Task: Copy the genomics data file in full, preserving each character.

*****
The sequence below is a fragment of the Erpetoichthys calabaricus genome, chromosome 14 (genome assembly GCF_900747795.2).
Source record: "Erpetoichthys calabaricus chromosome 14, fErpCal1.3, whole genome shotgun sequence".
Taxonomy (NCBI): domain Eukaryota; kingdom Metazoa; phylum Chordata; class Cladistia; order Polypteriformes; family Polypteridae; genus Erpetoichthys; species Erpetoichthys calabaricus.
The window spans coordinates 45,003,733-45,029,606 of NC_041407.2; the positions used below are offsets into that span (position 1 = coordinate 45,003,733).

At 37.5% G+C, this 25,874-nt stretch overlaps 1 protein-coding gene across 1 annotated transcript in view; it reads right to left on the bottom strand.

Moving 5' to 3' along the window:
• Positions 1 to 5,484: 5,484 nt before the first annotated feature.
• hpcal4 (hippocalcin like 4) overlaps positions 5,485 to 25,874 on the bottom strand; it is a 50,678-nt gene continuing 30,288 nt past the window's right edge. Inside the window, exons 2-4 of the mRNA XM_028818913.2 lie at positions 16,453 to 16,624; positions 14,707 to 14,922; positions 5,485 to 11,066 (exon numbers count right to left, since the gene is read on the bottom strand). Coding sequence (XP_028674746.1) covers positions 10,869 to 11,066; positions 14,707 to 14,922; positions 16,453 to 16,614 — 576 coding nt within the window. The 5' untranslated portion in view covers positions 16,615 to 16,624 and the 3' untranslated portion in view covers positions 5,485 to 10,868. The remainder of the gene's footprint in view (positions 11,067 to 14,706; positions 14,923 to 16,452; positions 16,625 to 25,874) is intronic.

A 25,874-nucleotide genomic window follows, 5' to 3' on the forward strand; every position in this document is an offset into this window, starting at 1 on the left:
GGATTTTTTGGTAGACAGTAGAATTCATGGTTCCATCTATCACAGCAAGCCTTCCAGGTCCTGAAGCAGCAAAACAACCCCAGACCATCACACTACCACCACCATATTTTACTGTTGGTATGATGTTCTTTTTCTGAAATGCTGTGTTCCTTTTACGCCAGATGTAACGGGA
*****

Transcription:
The sequence below is a fragment of the Erpetoichthys calabaricus genome, chromosome 14 (genome assembly GCF_900747795.2).
Source record: "Erpetoichthys calabaricus chromosome 14, fErpCal1.3, whole genome shotgun sequence".
Taxonomy (NCBI): domain Eukaryota; kingdom Metazoa; phylum Chordata; class Cladistia; order Polypteriformes; family Polypteridae; genus Erpetoichthys; species Erpetoichthys calabaricus.
The window spans coordinates 45,003,733-45,029,606 of NC_041407.2; the positions used below are offsets into that span (position 1 = coordinate 45,003,733).

At 37.5% G+C, this 25,874-nt stretch overlaps 1 protein-coding gene across 1 annotated transcript in view; it reads right to left on the bottom strand.

Moving 5' to 3' along the window:
• Positions 1 to 5,484: 5,484 nt before the first annotated feature.
• hpcal4 (hippocalcin like 4) overlaps positions 5,485 to 25,874 on the bottom strand; it is a 50,678-nt gene continuing 30,288 nt past the window's right edge. Inside the window, exons 2-4 of the mRNA XM_028818913.2 lie at positions 16,453 to 16,624; positions 14,707 to 14,922; positions 5,485 to 11,066 (exon numbers count right to left, since the gene is read on the bottom strand). Coding sequence (XP_028674746.1) covers positions 10,869 to 11,066; positions 14,707 to 14,922; positions 16,453 to 16,614 — 576 coding nt within the window. The 5' untranslated portion in view covers positions 16,615 to 16,624 and the 3' untranslated portion in view covers positions 5,485 to 10,868. The remainder of the gene's footprint in view (positions 11,067 to 14,706; positions 14,923 to 16,452; positions 16,625 to 25,874) is intronic.

A 25,874-nucleotide genomic window follows, 5' to 3' on the forward strand; every position in this document is an offset into this window, starting at 1 on the left:
GGATTTTTTGGTAGACAGTAGAATTCATGGTTCCATCTATCACAGCAAGCCTTCCAGGTCCTGAAGCAGCAAAACAACCCCAGACCATCACACTACCACCACCATATTTTACTGTTGGTATGATGTTCTTTTTCTGAAATGCTGTGTTCCTTTTACGCCAGATGTAACGGGA